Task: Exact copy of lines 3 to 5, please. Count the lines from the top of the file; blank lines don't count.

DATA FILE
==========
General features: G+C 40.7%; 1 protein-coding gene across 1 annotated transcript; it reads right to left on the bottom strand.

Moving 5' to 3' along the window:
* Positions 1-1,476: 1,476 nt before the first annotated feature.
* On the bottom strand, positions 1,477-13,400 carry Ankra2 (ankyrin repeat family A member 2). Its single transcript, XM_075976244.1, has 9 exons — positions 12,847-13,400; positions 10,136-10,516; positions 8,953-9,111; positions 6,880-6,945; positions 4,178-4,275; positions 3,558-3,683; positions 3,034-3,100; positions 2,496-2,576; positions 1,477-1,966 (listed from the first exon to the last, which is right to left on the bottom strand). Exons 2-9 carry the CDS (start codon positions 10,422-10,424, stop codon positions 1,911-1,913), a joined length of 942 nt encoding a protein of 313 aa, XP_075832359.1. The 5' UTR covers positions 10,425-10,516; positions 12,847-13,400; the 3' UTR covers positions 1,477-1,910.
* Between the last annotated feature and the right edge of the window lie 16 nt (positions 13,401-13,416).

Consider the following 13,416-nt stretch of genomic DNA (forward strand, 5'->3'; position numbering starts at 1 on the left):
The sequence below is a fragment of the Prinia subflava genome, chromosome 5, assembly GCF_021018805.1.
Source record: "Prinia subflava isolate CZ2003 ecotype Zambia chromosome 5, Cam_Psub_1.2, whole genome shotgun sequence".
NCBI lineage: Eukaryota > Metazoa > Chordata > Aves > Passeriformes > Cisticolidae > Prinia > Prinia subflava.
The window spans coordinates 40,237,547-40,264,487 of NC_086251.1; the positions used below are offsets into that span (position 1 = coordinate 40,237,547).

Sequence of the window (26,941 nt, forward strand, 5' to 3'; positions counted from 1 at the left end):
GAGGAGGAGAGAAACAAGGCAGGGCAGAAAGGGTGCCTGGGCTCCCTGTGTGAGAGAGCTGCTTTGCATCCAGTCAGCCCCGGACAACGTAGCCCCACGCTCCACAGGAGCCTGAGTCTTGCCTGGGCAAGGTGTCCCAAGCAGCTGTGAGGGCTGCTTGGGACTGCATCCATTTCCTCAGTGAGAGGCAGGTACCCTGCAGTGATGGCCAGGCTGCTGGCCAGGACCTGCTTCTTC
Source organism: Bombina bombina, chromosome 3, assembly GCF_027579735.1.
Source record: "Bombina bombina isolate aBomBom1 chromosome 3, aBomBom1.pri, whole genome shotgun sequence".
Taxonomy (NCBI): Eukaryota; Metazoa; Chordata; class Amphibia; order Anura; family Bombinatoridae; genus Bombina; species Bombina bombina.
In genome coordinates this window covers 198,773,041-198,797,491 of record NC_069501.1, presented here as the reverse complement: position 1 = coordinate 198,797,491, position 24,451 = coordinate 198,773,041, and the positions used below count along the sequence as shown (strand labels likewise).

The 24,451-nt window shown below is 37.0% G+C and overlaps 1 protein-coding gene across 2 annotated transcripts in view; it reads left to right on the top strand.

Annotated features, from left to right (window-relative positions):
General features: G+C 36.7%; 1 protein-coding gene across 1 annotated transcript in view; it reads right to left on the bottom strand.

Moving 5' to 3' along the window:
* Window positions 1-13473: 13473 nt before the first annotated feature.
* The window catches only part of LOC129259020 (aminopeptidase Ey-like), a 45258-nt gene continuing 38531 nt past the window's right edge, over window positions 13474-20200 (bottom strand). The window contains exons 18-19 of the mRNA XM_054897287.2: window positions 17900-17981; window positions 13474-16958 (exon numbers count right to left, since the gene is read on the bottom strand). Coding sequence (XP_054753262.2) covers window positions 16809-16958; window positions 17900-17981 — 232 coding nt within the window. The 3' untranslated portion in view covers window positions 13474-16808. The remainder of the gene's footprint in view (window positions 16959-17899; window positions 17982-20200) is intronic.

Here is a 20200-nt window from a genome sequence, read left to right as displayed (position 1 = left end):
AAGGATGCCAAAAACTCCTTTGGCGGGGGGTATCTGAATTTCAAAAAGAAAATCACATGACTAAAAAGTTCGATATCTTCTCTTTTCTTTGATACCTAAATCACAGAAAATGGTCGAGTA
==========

* Positions 1-1,476: 1,476 nt before the first annotated feature.
* On the bottom strand, positions 1,477-13,400 carry Ankra2 (ankyrin repeat family A member 2). Its single transcript, XM_075976244.1, has 9 exons — positions 12,847-13,400; positions 10,136-10,516; positions 8,953-9,111; positions 6,880-6,945; positions 4,178-4,275; positions 3,558-3,683; positions 3,034-3,100; positions 2,496-2,576; positions 1,477-1,966 (listed from the first exon to the last, which is right to left on the bottom strand). Exons 2-9 carry the CDS (start codon positions 10,422-10,424, stop codon positions 1,911-1,913), a joined length of 942 nt encoding a protein of 313 aa, XP_075832359.1. The 5' UTR covers positions 10,425-10,516; positions 12,847-13,400; the 3' UTR covers positions 1,477-1,910.
* Between the last annotated feature and the right edge of the window lie 16 nt (positions 13,401-13,416).